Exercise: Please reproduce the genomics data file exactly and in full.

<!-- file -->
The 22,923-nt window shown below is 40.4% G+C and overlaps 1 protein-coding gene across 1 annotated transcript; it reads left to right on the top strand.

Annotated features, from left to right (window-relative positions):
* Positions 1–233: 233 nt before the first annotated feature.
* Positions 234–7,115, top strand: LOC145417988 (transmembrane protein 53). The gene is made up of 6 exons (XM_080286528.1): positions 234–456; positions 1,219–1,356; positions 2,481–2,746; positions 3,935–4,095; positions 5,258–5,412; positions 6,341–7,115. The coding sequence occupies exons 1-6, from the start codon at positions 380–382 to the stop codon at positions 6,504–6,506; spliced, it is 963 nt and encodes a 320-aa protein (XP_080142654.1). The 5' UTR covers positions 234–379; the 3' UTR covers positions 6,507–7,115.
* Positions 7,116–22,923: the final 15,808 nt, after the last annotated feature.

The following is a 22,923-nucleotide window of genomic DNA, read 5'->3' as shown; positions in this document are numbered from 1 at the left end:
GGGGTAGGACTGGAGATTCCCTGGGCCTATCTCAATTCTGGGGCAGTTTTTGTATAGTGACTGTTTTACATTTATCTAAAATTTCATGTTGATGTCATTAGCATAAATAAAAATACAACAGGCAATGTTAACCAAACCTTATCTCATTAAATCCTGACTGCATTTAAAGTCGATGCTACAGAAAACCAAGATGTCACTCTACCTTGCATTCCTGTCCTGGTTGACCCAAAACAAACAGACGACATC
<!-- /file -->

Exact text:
The 22,923-nt window shown below is 40.4% G+C and overlaps 1 protein-coding gene across 1 annotated transcript; it reads left to right on the top strand.

Annotated features, from left to right (window-relative positions):
* Positions 1–233: 233 nt before the first annotated feature.
* Positions 234–7,115, top strand: LOC145417988 (transmembrane protein 53). The gene is made up of 6 exons (XM_080286528.1): positions 234–456; positions 1,219–1,356; positions 2,481–2,746; positions 3,935–4,095; positions 5,258–5,412; positions 6,341–7,115. The coding sequence occupies exons 1-6, from the start codon at positions 380–382 to the stop codon at positions 6,504–6,506; spliced, it is 963 nt and encodes a 320-aa protein (XP_080142654.1). The 5' UTR covers positions 234–379; the 3' UTR covers positions 6,507–7,115.
* Positions 7,116–22,923: the final 15,808 nt, after the last annotated feature.

The following is a 22,923-nucleotide window of genomic DNA, read 5'->3' as shown; positions in this document are numbered from 1 at the left end:
GGGGTAGGACTGGAGATTCCCTGGGCCTATCTCAATTCTGGGGCAGTTTTTGTATAGTGACTGTTTTACATTTATCTAAAATTTCATGTTGATGTCATTAGCATAAATAAAAATACAACAGGCAATGTTAACCAAACCTTATCTCATTAAATCCTGACTGCATTTAAAGTCGATGCTACAGAAAACCAAGATGTCACTCTACCTTGCATTCCTGTCCTGGTTGACCCAAAACAAACAGACGACATC